I first “met” author Jean Lee virtually in the Spring of 2016, when my second book published. We quickly struck up a Twitter friendship and soon after a collegial working relationship, trading manuscripts back and forth for comment and critique. She impressed me immediately with her wit, her sincerity, and her talent, so much so that I encouraged her to write Middler’s Pride, a short middle-grade fantasy novel about a young girl in a medieval fantasy world struggling to live her own life despite the demands of her family and culture.
I’m honored to call Jean Lee my friend, thankful for the several bags of coffee beans she’s been kind enough to share with me, and proud to announce that her debut novel, Fallen Princeborn: Stolen, from Aionios Books, is now here.
Over the Wall, they came to hunt humans.
But now, a human’s going to hunt them.
This girl’s nobody’s prey.
Fallen Princeborn: Stolen
In rural Wisconsin, an old stone wall is all that separates the world of magic from the world of man—a wall that keeps the shapeshifters inside. When something gets out, people disappear. Completely.
Escaping from an abusive uncle, eighteen-year-old Charlotte is running away with her younger sister Anna. Together they board a bus. Little do they know that they’re bound for River Vine—a shrouded hinterland where dark magic devours and ancient shapeshifters feed, and where the seed of love sets root among the ashes of the dying.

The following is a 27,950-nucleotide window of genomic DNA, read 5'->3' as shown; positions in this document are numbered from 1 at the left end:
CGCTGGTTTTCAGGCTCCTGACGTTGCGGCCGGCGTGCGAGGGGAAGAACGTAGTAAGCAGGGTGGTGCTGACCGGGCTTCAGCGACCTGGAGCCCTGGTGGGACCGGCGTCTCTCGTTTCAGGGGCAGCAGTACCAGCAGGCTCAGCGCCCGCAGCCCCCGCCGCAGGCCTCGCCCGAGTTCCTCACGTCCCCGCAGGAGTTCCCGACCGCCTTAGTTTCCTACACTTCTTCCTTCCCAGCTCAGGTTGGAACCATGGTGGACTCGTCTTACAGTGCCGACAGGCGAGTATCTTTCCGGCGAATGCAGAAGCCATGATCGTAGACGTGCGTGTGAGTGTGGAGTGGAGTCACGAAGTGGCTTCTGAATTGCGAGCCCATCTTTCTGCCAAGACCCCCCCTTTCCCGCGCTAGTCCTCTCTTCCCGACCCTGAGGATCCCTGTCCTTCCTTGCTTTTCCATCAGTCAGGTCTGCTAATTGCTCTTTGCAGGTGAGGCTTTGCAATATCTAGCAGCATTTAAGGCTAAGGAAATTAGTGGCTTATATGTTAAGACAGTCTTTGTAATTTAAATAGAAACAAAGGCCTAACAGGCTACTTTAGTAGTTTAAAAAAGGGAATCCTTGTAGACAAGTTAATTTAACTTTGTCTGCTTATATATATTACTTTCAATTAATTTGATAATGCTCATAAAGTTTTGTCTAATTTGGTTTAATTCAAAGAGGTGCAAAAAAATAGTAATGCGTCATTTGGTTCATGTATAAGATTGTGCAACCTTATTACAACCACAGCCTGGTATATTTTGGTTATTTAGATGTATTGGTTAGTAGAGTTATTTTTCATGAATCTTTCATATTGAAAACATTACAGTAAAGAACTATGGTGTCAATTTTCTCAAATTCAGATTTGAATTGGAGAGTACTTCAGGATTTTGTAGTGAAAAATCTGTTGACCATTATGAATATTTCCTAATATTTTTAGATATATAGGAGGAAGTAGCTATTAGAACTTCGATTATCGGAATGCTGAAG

Fallen Princeborn: Stolen is the first in a series of young-adult dark-fantasy novels by Jean Lee. Read Tales of the River Vine, a collection of free short stories based on the characters in Fallen Princeborn.
Kirkus Reviews calls Fallen Princeborn: Stolen “A suitably beguiling and unsettling first book in a series that promises deeper, darker escapism.”
Who is Jean Lee?
Jean Lee is a Wisconsin born and bred writer excited to share her young-adult fiction with those who love to find other worlds hidden in the humdrum of everyday life. Her first novel, Fallen Princeborn: Stolen, debuted in November 2018, from Aionios Books. She also blogs regularly about the fiction, music, and landscapes that inspire her as a writer (https://jeanleesworld.com/). You can find Jean on her site, as well as on Facebook, Twitter, and Instagram under the handle @jeanleesworld.
In Jean Lee’s Own Words
I started telling stories before I knew how to write them, filling pages with pictures and audio cassettes with words. This passion for storytelling grew every year to become not only my focus of graduate study, but also an escape from abuse and savior from postpartum depression. That savior has since transformed into the young-adult dark fantasy Fallen Princeborn: Stolen.